It is unique and social phenomenon of Pakistan that people of the rural communities while wandering in the public land and public places picks and collects the fruits to cater their nutritional need. It is common observation and perception that the wild and local fruit plants are vanishing gradually from the lives of the rural people. The climax of this trend could be the extinction of these local fruit species. The recent introduction of hybrid and exotic varieties of various commercial fruits has posed a serious threat to the local and no-commercial cultivars. So far, no efforts have been made to document, preserve and sustain these local fruit plants.

Although a lot of work has been planned and conducted to preserve the nature to sustain environment and climate, however it has never been thought to preserve the natural nutritional sources, which seems old fashioned but vital to sustain human and animal life of poor local communities. In the recent times of technological developments, sustainability and promotion of traditional food sources for human and animals is an unconventional approach to alleviate the malnutrition of poor people and their animals. Preservation of nature and keeping the humanity near to nature is always beneficial because it fulfills the natural demands of living beings without affecting the ecosystem.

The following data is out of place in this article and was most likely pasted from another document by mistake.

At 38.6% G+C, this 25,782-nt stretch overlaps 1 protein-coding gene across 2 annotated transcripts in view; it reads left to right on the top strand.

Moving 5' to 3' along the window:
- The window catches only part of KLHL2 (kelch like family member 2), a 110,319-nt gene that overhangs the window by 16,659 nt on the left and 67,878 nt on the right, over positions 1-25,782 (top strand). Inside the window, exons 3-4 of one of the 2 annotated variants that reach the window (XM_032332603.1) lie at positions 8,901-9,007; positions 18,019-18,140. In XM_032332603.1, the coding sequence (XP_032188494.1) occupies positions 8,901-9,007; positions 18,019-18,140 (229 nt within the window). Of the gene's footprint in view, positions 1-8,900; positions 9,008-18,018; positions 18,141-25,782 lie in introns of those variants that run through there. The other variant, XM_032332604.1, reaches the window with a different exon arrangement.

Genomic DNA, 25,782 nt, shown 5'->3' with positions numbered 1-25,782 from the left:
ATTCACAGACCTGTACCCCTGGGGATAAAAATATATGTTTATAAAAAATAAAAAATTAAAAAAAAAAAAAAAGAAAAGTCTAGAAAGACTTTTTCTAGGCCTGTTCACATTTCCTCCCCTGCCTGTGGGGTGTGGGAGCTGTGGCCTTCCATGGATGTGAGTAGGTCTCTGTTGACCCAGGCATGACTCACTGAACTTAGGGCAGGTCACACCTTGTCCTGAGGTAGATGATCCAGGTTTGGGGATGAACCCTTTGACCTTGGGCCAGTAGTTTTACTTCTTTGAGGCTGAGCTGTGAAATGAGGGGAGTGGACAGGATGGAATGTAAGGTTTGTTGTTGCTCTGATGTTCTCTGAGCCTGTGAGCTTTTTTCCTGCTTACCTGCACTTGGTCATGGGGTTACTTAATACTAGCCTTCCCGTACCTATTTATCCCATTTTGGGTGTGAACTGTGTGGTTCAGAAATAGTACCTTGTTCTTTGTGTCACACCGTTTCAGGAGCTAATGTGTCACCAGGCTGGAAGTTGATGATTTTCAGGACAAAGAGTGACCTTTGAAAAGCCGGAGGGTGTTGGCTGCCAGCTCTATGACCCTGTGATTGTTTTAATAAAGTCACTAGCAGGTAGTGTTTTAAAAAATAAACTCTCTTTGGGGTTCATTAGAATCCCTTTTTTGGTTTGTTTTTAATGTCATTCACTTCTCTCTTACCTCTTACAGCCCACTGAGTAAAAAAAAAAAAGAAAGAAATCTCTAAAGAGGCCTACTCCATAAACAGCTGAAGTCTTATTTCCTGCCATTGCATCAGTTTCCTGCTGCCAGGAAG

As the native plant species are resistant to local climatic and environmental stresses and being a part of local ecosystem, supposed to have necessary nutrition for native living communities. These species contain significant concentrations of antioxidants, polyphenol, anti-carcinogenic effects, vitamin C and many other useful compounds. Therefore, these are an indigenous source of quality food and medication of many local tribes. Although the nutritive and medicinal importance of some local species for humans may have been suggested by researchers but for animals their nutritive importance has not been explored yet. A comprehensive study is direly needed to explain its importance for humans and animals to scientific and social communities to promote the cultivation of these plant species. Hence as a first step it is suggested to, 1) identify and document the local fruit-plant species of various agro-ecological zones being used as animal food, 2) evaluate the fruits and vegetative parts of plants for their nutritive value, 3) identify the significance of these plant species for human and animal health and nutrition.


Muhammad Ramzan is grateful to his team who are working in field to promote fruit plants in Pakistan and have launched the campaign to provide the thousands of plants to the farmers in various parts of the country free of cost.

Conflict of Interest

There is no conflict of interest regarding this article matters.